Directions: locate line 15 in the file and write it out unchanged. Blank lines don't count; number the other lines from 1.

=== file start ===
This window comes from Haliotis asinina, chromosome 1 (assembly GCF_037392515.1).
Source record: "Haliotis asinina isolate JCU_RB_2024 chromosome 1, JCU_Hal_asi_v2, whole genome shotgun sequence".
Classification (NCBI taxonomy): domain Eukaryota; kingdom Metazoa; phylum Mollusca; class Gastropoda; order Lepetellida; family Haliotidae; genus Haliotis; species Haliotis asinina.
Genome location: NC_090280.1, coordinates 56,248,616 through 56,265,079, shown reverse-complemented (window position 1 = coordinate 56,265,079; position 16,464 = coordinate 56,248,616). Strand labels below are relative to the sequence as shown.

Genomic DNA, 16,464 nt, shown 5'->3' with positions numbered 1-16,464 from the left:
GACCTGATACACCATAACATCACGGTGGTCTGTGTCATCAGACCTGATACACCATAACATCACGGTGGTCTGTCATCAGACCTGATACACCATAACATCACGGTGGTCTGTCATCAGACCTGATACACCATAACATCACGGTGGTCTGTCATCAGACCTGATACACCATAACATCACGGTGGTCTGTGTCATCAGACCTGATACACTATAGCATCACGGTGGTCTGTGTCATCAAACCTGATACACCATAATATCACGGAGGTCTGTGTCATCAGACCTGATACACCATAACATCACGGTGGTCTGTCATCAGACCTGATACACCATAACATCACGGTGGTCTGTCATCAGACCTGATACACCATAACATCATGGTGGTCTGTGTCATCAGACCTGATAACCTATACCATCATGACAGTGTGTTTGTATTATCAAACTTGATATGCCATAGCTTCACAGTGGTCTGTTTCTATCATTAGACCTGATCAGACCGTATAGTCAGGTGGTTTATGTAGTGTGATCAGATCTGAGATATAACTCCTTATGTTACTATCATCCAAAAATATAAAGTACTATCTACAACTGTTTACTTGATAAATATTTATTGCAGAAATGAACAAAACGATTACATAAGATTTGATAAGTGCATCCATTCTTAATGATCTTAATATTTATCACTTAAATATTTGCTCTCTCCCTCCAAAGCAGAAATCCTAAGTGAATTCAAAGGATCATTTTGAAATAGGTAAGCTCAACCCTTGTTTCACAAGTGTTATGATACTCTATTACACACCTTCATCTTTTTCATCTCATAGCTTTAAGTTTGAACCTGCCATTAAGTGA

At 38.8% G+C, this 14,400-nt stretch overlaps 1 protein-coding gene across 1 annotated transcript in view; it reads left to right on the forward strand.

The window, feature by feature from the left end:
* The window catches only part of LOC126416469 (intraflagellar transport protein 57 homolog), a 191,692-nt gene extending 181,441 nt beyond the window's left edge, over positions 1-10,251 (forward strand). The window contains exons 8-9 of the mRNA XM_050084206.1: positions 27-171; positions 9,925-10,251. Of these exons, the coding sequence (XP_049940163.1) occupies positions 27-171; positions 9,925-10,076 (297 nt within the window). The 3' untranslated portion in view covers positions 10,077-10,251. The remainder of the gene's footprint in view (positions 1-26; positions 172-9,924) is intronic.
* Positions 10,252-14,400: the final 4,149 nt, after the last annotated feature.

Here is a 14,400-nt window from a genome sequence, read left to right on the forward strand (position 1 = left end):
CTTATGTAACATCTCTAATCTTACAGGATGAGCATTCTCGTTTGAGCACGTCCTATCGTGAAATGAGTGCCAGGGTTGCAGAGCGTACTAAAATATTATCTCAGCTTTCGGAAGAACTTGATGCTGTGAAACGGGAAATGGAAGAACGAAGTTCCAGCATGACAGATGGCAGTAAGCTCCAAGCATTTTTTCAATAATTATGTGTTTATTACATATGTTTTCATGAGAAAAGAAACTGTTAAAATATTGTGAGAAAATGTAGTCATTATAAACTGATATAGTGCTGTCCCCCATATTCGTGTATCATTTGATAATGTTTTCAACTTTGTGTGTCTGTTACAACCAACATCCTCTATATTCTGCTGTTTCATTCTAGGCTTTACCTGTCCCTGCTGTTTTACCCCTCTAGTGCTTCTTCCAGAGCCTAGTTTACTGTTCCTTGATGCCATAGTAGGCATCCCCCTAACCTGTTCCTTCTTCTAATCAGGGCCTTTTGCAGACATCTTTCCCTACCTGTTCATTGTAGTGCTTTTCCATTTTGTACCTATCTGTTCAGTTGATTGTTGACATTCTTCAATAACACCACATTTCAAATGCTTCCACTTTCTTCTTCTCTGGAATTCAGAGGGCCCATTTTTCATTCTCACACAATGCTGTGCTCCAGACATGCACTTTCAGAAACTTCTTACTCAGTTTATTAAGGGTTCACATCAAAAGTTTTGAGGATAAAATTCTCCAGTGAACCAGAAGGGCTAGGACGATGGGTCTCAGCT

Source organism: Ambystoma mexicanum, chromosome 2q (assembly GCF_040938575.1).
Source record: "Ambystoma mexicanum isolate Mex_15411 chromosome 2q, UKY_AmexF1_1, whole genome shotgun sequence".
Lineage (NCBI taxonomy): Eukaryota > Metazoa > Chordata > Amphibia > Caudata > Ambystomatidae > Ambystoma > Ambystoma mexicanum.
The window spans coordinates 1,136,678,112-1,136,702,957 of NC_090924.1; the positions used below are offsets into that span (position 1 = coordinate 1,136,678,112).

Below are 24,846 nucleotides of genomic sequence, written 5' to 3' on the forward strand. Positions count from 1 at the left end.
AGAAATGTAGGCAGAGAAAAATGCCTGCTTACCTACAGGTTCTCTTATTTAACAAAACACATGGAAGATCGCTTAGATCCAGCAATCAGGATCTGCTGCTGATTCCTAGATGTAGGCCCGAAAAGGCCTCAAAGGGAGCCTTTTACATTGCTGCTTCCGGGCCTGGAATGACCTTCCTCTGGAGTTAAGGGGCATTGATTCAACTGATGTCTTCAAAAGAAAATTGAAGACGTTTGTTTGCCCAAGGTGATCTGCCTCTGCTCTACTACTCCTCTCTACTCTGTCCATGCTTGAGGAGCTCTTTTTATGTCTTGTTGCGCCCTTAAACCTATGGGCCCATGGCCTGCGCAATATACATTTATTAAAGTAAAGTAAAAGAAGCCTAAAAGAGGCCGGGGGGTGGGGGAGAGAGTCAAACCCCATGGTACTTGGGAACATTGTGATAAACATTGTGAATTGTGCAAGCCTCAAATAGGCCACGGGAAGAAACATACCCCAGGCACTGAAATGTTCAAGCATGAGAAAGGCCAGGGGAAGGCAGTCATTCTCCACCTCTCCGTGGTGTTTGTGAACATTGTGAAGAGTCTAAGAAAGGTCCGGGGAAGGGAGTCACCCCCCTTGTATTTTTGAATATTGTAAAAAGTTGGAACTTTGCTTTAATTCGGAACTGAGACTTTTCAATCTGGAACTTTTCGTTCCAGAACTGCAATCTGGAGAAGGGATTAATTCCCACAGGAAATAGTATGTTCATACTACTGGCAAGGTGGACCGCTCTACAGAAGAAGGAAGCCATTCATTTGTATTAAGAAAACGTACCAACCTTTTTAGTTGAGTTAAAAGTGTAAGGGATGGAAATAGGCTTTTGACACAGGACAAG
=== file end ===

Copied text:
Lineage (NCBI taxonomy): Eukaryota > Metazoa > Chordata > Amphibia > Caudata > Ambystomatidae > Ambystoma > Ambystoma mexicanum.